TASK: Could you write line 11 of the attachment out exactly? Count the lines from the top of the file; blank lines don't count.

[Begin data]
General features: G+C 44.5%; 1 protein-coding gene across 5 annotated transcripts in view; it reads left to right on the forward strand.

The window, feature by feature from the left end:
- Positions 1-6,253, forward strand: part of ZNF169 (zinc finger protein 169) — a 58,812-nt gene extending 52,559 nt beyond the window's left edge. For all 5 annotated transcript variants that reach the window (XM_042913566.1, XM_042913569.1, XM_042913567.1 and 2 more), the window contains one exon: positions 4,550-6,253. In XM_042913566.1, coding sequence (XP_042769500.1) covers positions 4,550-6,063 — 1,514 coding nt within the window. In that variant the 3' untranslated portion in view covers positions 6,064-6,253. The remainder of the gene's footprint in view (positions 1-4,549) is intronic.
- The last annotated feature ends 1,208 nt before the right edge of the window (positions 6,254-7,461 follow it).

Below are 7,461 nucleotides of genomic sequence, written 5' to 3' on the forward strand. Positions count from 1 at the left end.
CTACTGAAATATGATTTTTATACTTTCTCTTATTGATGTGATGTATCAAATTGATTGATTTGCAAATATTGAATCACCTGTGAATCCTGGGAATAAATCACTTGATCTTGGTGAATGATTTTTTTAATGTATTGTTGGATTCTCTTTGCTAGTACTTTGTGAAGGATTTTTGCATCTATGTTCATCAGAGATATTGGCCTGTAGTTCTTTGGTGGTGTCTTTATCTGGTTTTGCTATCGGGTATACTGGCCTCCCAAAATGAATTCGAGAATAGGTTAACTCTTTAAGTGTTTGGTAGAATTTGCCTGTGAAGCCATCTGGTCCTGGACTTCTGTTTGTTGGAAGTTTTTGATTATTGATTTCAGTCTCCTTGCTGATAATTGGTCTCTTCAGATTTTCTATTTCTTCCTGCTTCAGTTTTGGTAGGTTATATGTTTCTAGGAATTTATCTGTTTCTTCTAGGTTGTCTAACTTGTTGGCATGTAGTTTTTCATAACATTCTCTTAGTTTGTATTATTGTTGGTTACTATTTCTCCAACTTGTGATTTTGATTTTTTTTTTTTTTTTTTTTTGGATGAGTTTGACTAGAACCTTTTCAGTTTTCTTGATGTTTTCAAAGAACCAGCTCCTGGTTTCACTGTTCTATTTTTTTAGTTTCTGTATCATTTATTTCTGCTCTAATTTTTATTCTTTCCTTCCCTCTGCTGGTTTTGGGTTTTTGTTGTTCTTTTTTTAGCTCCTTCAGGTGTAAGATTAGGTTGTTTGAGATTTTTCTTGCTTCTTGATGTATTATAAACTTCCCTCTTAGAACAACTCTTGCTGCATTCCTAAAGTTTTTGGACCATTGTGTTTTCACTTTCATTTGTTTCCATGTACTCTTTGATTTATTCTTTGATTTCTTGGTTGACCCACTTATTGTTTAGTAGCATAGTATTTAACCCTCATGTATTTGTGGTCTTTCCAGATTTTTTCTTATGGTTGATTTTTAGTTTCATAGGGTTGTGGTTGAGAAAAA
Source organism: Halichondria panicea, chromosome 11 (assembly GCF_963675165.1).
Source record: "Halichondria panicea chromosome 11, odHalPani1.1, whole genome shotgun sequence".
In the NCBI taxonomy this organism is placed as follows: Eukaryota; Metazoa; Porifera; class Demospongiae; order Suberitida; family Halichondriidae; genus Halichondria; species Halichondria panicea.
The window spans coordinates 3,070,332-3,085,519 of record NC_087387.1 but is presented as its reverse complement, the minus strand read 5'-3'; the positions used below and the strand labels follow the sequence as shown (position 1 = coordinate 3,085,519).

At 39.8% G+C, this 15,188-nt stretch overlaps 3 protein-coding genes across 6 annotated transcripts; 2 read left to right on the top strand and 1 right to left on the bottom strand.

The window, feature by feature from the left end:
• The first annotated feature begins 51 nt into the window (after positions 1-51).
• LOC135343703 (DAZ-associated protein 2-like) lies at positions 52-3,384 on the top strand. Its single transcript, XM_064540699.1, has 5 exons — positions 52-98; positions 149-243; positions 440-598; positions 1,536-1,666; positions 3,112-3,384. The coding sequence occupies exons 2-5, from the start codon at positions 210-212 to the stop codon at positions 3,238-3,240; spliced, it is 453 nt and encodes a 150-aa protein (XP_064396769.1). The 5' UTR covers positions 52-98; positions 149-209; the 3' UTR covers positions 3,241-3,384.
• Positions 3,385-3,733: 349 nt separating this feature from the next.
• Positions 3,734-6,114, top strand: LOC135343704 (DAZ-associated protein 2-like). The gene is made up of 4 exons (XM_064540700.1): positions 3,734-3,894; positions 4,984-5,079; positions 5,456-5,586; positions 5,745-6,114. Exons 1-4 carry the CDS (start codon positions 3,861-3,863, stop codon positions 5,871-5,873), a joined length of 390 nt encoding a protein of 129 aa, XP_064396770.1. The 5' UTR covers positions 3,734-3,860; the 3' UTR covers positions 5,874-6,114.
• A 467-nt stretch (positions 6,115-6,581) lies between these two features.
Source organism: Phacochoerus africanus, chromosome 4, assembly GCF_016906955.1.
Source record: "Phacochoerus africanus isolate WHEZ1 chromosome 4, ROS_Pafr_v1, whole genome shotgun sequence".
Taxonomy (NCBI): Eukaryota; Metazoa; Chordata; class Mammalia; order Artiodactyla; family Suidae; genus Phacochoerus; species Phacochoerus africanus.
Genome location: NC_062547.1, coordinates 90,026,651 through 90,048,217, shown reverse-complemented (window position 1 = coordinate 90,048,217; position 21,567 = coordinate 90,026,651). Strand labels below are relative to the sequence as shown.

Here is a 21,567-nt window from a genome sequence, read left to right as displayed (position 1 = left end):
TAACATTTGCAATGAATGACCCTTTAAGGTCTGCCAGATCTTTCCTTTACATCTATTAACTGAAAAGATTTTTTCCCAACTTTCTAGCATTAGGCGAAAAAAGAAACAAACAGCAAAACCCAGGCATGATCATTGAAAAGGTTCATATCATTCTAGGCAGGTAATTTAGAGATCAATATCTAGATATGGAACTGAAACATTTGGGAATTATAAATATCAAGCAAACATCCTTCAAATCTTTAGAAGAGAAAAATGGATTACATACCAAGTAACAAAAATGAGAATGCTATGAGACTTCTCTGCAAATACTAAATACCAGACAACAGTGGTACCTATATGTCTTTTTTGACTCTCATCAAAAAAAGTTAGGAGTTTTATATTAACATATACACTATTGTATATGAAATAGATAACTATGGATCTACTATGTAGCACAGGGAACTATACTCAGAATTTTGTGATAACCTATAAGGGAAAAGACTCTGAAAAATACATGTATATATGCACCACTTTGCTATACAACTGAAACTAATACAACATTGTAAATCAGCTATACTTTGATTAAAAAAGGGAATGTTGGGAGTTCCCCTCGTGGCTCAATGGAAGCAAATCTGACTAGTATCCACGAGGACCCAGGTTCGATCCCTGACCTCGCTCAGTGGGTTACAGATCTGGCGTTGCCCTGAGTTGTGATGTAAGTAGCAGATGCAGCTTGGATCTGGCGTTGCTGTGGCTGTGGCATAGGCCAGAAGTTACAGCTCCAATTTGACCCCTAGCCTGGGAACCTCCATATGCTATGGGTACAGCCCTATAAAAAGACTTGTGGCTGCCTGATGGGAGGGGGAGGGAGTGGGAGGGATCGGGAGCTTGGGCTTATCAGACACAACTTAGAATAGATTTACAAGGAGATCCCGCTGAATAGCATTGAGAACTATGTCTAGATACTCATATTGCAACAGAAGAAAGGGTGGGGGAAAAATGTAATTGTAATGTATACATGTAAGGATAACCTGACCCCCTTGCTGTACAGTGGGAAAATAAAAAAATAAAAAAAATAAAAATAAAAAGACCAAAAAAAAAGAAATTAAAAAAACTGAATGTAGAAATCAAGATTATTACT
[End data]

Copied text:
At 39.8% G+C, this 15,188-nt stretch overlaps 3 protein-coding genes across 6 annotated transcripts; 2 read left to right on the top strand and 1 right to left on the bottom strand.